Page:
Many drivers don’t know much about brake systems, and so when the brakes start to show symptoms of ill health, they may not realize something is wrong. If you don’t fix the problem early, especially if it’s an old car, it will only get worse.
What does it mean when you find fluid puddles on the floor under your car? Do you know? Well, that and other things is what you will learn as you read on. The following are the things you don’t know about brake systems:
1. How Often Should You Replace Brake Pads?
The rate of brake pad wear and tear varies depending on type of vehicle and your driving habits. However, it’s a good rule of thumb to do at least one brake pad replacement annually.
To help ensure the brake pads are long lasting, avoid sudden slams upon the brake pedal. You should instead develop a gradual stopping habit.
2. Brake Fade
Brake fade happens when the brakes take longer than usual to start. This may be a temporary symptom caused by overheating rotors.
However, if you don’t deal with it, both the rotors and pads can become unresponsive. That’s why when you experience brake fade, you should take your car to a mechanic for a parts inspection to ensure you don’t eventually have to change both the rotors and pads.
3. Water Affects the Brake Systems
Water reduces braking effectiveness. When you’re driving through a flooded area, the brake pads become wet, which increases stopping distance, particularly if you are driving at a fast speed.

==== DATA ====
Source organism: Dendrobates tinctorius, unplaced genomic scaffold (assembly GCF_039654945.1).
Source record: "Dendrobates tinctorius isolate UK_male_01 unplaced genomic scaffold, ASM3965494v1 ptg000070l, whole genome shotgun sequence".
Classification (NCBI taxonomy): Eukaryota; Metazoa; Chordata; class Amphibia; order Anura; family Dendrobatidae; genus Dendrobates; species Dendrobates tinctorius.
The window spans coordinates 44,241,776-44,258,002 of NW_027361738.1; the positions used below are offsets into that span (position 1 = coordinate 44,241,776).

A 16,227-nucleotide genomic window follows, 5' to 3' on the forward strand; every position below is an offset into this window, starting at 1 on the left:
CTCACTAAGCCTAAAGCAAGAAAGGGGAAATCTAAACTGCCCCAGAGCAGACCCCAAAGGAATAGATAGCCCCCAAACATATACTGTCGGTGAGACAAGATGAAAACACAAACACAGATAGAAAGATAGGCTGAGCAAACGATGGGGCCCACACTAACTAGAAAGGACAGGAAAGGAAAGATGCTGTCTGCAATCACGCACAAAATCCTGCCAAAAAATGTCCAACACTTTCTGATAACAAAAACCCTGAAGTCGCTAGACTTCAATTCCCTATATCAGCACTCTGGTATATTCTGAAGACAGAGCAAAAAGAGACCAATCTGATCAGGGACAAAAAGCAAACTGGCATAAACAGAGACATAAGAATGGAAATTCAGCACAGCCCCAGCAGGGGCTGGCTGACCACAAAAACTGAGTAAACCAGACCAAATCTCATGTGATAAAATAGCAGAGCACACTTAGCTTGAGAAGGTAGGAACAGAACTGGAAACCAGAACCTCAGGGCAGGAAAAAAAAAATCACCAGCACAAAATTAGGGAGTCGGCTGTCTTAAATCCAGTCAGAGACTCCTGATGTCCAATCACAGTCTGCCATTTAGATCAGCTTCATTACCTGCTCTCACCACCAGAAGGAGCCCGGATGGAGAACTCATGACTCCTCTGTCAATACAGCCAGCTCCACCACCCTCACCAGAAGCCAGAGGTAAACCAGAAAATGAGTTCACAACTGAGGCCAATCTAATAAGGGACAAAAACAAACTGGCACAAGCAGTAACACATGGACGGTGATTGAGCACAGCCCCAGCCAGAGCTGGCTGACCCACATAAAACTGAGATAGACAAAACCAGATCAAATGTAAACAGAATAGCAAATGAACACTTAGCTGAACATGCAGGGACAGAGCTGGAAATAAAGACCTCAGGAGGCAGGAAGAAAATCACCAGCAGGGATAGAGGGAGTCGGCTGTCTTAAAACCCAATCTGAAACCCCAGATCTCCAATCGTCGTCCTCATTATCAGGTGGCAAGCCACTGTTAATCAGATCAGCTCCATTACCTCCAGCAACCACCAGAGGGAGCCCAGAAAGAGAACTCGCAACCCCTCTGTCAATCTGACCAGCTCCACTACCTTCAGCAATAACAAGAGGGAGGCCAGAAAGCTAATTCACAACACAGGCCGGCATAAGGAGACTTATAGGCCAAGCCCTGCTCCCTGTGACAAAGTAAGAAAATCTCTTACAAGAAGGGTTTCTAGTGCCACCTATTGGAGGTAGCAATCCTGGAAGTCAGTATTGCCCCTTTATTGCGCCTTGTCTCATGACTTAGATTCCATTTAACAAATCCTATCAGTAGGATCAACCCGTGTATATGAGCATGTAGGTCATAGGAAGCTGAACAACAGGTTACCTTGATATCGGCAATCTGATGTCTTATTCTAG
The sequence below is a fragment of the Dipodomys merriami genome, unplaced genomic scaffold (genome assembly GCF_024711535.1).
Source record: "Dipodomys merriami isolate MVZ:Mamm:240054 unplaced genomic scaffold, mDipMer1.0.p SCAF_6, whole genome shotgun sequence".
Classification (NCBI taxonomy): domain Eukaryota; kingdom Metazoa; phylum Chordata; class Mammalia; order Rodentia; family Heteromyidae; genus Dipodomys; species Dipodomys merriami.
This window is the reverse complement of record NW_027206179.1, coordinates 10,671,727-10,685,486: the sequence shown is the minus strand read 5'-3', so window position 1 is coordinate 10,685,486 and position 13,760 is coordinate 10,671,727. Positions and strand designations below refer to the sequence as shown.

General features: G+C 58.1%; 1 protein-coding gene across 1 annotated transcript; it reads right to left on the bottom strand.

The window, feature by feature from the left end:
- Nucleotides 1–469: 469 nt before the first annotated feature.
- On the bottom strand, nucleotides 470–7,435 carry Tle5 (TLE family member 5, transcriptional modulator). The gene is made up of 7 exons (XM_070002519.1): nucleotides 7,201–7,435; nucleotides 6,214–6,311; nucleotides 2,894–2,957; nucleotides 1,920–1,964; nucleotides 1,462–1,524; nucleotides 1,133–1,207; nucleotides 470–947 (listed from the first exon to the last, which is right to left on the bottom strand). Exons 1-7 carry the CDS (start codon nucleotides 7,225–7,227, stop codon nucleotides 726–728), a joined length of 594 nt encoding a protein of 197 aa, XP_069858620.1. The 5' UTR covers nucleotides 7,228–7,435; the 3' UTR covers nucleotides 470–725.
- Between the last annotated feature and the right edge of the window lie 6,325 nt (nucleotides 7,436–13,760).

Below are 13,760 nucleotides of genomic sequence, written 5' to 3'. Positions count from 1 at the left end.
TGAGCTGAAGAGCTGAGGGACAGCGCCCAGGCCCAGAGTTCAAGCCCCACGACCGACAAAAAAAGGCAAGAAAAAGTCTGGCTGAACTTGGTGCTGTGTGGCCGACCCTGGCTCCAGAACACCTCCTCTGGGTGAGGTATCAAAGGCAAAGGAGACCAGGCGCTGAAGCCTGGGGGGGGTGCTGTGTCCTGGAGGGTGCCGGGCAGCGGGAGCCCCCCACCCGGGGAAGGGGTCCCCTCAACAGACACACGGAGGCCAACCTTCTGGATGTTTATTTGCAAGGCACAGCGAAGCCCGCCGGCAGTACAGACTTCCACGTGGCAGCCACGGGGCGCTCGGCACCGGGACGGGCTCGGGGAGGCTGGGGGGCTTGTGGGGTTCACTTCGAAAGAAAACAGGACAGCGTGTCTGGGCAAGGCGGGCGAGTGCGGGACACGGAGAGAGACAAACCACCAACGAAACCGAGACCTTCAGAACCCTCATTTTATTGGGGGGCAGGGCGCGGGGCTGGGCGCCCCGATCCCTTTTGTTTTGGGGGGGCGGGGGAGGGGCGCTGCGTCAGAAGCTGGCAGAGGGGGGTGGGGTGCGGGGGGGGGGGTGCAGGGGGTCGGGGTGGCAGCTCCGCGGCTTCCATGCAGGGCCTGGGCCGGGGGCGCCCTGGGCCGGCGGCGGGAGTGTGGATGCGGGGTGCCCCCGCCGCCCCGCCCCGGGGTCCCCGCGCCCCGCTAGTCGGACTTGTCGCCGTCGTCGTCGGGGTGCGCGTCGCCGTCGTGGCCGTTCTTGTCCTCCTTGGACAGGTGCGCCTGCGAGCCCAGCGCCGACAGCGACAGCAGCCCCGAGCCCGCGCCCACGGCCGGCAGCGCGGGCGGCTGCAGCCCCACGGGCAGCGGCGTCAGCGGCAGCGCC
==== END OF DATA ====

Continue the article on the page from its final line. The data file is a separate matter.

After driving through a flooded patch of road, pump the brakes gently and then repeat the gentle pumping action several times at slow speed. As a result, the brake pads will dry up, enabling you to use them more effectively.
4. Leaks affect brake systems
Don’t ignore leaks. They are a symptom of an issue with the hydraulic. A leaky brake line leads to loss of brake fluid and that can cause total brake failure.
If you find fluid on the ground or floor under the car, get it checked, especially if the brake pedal is running to the floor.
5. Squealing Brakes
If your brakes are squealing, it’s time to replace the brake pads. Brake pads typically come with built-in metal tabs known as “squealers” which are designed to scrape the rotor when the pads get too worn down.
6. Spongy Brakes means faulty brake systems
When the brakes feel “spongy”, it means there may be air in the brake line, or you have a leak on your hands.
Brake lines are the most critical part of the hydraulic system – they are what stops the car when you push the pedal. Sponginess in the pedal suggests that the rubber brake lines are deteriorating.
If moisture gets into the brake lines, it causes brake system failure and makes the brake fluid go bad.
When the system is healthy, brake fluid is clear or light gold in color. When it turns brown or black it means the brake fluid has gone bad. Change your brake fluid regularly – don’t wait for the color to turn.
7. Be Gentle When Driving in Extreme Conditions
For the sake of your braking system’s good health, take it easy when driving in extreme conditions.
A good example is when you do extensive braking on steep mountain grades. It causes buildup of heat in the brake pads and inhibits their ability to work properly.
Worn brake pads are especially vulnerable, since they don’t have enough composite material for quick dissipation of the heat.
Be mindful of your car’s braking system. If you notice some of the symptoms we have mentioned here, act accordingly. Quick action by you will ensure the components of your braking system function well and last long.
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